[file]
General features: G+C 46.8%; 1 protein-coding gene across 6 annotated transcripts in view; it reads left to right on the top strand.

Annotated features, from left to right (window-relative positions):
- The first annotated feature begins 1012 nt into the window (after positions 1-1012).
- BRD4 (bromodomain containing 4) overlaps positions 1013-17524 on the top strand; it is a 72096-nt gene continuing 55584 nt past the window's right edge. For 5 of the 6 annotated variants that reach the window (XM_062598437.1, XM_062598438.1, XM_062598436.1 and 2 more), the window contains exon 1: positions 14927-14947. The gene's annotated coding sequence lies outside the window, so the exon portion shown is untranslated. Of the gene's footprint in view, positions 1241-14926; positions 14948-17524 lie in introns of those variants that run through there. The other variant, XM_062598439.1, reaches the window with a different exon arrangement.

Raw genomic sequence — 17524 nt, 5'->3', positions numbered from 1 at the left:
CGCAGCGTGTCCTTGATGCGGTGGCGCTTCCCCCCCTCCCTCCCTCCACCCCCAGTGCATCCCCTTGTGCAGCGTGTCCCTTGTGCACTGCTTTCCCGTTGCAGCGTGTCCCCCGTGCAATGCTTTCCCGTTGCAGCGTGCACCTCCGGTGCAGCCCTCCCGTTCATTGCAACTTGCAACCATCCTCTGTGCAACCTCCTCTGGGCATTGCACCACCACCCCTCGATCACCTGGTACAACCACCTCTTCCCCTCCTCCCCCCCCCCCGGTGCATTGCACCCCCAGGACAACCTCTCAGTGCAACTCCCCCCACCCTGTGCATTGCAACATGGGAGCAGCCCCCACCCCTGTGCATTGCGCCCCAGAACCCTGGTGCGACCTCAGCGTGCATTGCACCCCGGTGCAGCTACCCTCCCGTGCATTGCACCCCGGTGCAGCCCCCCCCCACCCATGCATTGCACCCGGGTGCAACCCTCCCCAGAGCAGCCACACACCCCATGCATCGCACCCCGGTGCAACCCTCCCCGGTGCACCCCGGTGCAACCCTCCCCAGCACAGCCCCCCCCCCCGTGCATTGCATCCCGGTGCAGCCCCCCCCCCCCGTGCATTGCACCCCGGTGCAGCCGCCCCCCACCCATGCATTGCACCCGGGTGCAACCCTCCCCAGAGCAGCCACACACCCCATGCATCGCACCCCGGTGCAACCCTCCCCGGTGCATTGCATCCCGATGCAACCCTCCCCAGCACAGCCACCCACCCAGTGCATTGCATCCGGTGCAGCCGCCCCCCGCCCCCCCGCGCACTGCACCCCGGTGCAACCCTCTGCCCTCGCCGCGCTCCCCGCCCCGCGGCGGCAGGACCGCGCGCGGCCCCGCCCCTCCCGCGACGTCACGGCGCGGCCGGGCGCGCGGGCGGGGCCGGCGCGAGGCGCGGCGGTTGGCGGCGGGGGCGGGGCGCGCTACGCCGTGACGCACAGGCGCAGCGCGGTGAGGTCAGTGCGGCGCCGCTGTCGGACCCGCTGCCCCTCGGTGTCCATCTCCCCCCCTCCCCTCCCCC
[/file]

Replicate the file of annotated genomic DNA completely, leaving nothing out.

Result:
General features: G+C 46.8%; 1 protein-coding gene across 6 annotated transcripts in view; it reads left to right on the top strand.

Annotated features, from left to right (window-relative positions):
- The first annotated feature begins 1012 nt into the window (after positions 1-1012).
- BRD4 (bromodomain containing 4) overlaps positions 1013-17524 on the top strand; it is a 72096-nt gene continuing 55584 nt past the window's right edge. For 5 of the 6 annotated variants that reach the window (XM_062598437.1, XM_062598438.1, XM_062598436.1 and 2 more), the window contains exon 1: positions 14927-14947. The gene's annotated coding sequence lies outside the window, so the exon portion shown is untranslated. Of the gene's footprint in view, positions 1241-14926; positions 14948-17524 lie in introns of those variants that run through there. The other variant, XM_062598439.1, reaches the window with a different exon arrangement.

Raw genomic sequence — 17524 nt, 5'->3', positions numbered from 1 at the left:
CGCAGCGTGTCCTTGATGCGGTGGCGCTTCCCCCCCTCCCTCCCTCCACCCCCAGTGCATCCCCTTGTGCAGCGTGTCCCTTGTGCACTGCTTTCCCGTTGCAGCGTGTCCCCCGTGCAATGCTTTCCCGTTGCAGCGTGCACCTCCGGTGCAGCCCTCCCGTTCATTGCAACTTGCAACCATCCTCTGTGCAACCTCCTCTGGGCATTGCACCACCACCCCTCGATCACCTGGTACAACCACCTCTTCCCCTCCTCCCCCCCCCCCGGTGCATTGCACCCCCAGGACAACCTCTCAGTGCAACTCCCCCCACCCTGTGCATTGCAACATGGGAGCAGCCCCCACCCCTGTGCATTGCGCCCCAGAACCCTGGTGCGACCTCAGCGTGCATTGCACCCCGGTGCAGCTACCCTCCCGTGCATTGCACCCCGGTGCAGCCCCCCCCCACCCATGCATTGCACCCGGGTGCAACCCTCCCCAGAGCAGCCACACACCCCATGCATCGCACCCCGGTGCAACCCTCCCCGGTGCACCCCGGTGCAACCCTCCCCAGCACAGCCCCCCCCCCCGTGCATTGCATCCCGGTGCAGCCCCCCCCCCCCGTGCATTGCACCCCGGTGCAGCCGCCCCCCACCCATGCATTGCACCCGGGTGCAACCCTCCCCAGAGCAGCCACACACCCCATGCATCGCACCCCGGTGCAACCCTCCCCGGTGCATTGCATCCCGATGCAACCCTCCCCAGCACAGCCACCCACCCAGTGCATTGCATCCGGTGCAGCCGCCCCCCGCCCCCCCGCGCACTGCACCCCGGTGCAACCCTCTGCCCTCGCCGCGCTCCCCGCCCCGCGGCGGCAGGACCGCGCGCGGCCCCGCCCCTCCCGCGACGTCACGGCGCGGCCGGGCGCGCGGGCGGGGCCGGCGCGAGGCGCGGCGGTTGGCGGCGGGGGCGGGGCGCGCTACGCCGTGACGCACAGGCGCAGCGCGGTGAGGTCAGTGCGGCGCCGCTGTCGGACCCGCTGCCCCTCGGTGTCCATCTCCCCCCCTCCCCTCCCCC